Saturday, January 12, 2019

Between passengers being forcibly dragged off planes and fist fights breaking out, it is a turbulent time for air travel.

These tips and recommendations are for those wanting to make their time spend in the air more positive (and even enjoyable)!

Approach your flight with a sense of community. You are going to be part of this for several hours. Do not treat the flight crew like they are the enemy as you are all in this together!

Make sure you buy your ticket under the exact name that appears on your ID. 

It might seem obvious to you that Betsy is a nickname for Elizabeth, but it may not to a skycap, a desk agent, or a security officer―any of whom could ask you to show ID with that name before boarding.

Know the difference between “direct” and “nonstop” flights, and always opt for the latter. 

Unlike nonstop, direct flights can touch down at other airports on the way to their ultimate destinations. While stops are built in to the total travel time, the potential delays they can cause aren’t. 

Use the restroom before your flight.

Do not wait until you have to go to use the restroom. I read this horror story once of a guy who neglected the urge to use the restroom until he couldn't wait anymore, except this time he was in the air and the lavatory was occupied. He urinated on the floor right in front of the lavatory, and that is just unacceptable.

Check your carry-on at the gate.

This one only works if your bag is already the approved carry-on size. If you reach the gate with your luggage plus one bag and the flight is very full, the attendants will often ask for volunteers to check baggage to free up space in the overhead bins.
Take this opportunity! They'll tag your bag, give you a receipt and your bag will be checked through to your destination, even if you have to change planes in the middle of your trip. You'll have just your purse or laptop bag with you in the cabin, which should already have everything you need for your flight, such as headphones and a magazine.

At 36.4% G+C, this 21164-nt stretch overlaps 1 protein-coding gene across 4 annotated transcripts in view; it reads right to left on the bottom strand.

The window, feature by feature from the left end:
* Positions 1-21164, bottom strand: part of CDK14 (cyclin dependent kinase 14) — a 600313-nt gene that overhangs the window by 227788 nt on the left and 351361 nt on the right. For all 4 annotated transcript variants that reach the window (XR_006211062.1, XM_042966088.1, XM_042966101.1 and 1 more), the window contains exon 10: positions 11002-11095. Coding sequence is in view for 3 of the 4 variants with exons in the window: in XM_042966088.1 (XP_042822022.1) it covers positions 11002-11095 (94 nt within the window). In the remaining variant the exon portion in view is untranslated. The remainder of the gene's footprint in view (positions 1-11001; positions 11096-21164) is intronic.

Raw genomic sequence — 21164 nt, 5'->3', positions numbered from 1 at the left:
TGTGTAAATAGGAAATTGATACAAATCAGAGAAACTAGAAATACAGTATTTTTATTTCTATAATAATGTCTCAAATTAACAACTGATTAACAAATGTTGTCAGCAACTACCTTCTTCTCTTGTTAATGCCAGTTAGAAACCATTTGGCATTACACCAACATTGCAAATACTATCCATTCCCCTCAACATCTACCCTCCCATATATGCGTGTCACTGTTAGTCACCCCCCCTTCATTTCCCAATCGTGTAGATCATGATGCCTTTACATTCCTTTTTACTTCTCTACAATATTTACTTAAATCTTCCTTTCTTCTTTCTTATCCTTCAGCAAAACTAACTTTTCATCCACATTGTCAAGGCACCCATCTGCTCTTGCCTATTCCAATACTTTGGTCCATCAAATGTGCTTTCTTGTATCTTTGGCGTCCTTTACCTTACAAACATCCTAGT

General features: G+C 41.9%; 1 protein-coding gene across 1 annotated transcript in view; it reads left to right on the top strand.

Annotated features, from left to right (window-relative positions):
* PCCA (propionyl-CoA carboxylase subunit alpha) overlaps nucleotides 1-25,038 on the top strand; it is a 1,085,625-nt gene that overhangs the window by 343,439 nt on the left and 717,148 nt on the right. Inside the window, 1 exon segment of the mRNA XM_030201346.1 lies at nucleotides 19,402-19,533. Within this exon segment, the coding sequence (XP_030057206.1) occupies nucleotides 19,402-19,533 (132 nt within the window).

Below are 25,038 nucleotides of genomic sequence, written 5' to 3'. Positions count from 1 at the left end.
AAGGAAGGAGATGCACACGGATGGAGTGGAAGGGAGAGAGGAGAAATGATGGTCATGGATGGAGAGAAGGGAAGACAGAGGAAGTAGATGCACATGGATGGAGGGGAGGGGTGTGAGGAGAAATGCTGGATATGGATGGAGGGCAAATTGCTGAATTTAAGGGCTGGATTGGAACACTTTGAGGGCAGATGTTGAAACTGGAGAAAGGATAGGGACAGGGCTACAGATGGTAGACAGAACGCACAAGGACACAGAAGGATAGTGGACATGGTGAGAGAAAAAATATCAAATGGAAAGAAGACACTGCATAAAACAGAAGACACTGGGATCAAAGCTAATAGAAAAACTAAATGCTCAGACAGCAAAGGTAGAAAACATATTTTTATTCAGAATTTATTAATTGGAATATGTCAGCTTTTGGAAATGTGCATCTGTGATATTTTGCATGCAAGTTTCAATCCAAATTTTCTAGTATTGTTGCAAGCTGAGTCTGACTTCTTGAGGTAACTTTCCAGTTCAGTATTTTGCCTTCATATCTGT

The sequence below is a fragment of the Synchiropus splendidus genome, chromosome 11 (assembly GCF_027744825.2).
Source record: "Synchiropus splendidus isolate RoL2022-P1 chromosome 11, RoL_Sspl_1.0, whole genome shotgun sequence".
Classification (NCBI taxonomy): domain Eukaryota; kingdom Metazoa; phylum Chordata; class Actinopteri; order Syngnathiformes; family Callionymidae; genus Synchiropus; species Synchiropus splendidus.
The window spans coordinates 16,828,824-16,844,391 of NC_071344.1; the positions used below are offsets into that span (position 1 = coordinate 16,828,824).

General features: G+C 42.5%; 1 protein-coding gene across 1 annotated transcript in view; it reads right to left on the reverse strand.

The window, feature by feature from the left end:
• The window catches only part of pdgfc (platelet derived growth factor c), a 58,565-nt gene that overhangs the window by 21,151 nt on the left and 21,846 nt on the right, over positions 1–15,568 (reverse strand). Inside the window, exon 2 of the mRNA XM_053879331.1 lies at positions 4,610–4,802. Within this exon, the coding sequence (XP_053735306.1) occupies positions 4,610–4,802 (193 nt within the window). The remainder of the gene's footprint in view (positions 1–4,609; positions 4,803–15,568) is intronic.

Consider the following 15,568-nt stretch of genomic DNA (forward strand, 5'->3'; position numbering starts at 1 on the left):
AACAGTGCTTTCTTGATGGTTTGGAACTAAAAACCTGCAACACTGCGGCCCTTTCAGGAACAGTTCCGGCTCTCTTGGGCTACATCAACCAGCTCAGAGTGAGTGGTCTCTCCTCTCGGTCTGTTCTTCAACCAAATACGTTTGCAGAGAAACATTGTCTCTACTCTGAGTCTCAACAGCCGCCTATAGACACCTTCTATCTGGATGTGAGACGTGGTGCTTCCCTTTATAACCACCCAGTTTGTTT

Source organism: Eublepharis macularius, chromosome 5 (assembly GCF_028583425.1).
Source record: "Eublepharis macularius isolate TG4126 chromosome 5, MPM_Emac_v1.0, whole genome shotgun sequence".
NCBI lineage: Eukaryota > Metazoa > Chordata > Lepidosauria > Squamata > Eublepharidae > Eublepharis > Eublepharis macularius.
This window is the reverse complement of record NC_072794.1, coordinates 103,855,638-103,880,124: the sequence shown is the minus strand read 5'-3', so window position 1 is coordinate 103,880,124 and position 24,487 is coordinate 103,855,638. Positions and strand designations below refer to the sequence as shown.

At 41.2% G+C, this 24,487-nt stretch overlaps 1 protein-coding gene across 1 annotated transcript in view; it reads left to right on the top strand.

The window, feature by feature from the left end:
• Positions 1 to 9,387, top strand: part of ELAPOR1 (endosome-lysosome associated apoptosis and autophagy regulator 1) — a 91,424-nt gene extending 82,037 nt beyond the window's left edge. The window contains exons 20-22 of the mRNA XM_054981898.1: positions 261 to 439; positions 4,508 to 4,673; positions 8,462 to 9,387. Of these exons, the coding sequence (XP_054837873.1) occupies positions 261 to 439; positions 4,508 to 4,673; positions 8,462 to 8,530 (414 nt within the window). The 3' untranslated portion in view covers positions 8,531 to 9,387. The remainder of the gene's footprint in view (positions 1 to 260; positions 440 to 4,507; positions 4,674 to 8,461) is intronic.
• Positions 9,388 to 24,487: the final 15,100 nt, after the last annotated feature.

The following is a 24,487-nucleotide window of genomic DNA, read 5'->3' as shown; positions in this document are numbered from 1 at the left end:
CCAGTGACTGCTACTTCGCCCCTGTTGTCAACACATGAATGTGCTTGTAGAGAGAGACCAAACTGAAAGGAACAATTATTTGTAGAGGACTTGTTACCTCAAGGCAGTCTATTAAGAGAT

Drink Water
The air in the cabin isn't humidified, which leads to that all-too-familiar parched feeling. Lips chap, nasal passages dry out, skin feels papery and the likelihood of blood clots can even increase. Sounds great, right?
The good news is that all these things can be mitigated by staying hydrated -- simply drinking water. Start early, drinking as much water in the airport gate area as you can hold comfortably for about an hour. That's about how long it typically takes for the seatbelt light to be switched off, allowing you to visit the restroom. Then keep drinking water, about 8 ounces (0.2 liters) every hour or two, while you're in the air. Don't try to substitute coffee, soda or a tiny bottle of booze for water either. Caffeine and alcohol will dehydrate you -- the opposite of what you're trying to achieve.
Moderate alcohol consumption.

The same alcoholic beverage you're drinking on the ground is very different when the cabin is closed and you're at 8,000 feet. It affects you differently, and most people don't realize you get drunk far more easily in the air than on the ground.

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